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Irradiation with open (incorporated) radio-isotopes

  • P. F. Hahn
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Part of the Handbuch der Medizinischen Radiologie / Encyclopedia of Medical Radiology book series (HDBRADIOL)

Abstract

In the early 1930’s, the discovery of artificial radioactivity was universally greeted by a burst of enthusiasm as a possible solution to many therapeutic radiological problems. Even more realistically, especially from an economic viewpoint, the availability of the products of the chain reactor in the middle 1940’s seemed to open up much wider vistas in the field of radiation therapy. Now one was offered an assortment of isotopes of practically all the existing elements as a means of combatting malignant disease by means of application of newly existent radioactive elements as well as nuclide containing compounds which could be tailor-made according to the desires of the investigator. However, real progress has been exasperatingly slow. Attempts to find the reason why by questioning of competent investigators in the field on two continents have failed to reveal a definitive answer. With such a large potential armamentarium available there should be suggested a question of lack of ingenuity and interest. In spite of the tremendous amounts of money which have been expended to develop chemotherapeutic agents for control of malignant processes the results have been very disappointing. Therefore, radiation alone and as an adjuvant to surgery still holds tremendous possibilities in the management of cancer until such a time as a major “break-through” in cancer therapy may be effected by other means. The situation is not dissimilar to that which existed fifteen years ago when the reactor products were first made available and there may well be another equal or longer period of time during which such nuclides could be advantageously used in the treatment of cancer.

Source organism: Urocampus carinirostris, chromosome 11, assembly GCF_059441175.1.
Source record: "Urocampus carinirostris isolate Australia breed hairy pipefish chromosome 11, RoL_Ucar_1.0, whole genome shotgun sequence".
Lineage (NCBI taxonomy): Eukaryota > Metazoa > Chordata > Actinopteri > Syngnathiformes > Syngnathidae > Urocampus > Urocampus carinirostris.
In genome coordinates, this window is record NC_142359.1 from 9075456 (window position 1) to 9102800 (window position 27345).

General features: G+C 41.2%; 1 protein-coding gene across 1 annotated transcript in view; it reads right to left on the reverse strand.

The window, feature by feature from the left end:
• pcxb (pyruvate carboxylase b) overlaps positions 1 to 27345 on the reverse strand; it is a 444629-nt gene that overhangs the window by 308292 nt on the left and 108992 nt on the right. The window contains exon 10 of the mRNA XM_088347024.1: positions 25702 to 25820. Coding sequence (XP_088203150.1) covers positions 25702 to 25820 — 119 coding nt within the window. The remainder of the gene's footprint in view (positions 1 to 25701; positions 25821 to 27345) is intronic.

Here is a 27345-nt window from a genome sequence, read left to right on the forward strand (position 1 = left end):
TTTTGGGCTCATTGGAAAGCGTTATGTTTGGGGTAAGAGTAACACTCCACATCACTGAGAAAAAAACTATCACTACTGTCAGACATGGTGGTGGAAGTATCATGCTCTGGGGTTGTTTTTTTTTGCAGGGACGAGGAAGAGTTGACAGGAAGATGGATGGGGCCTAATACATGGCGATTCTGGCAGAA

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© Springer-Verlag Berlin Heidelberg 1971

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  • P. F. Hahn

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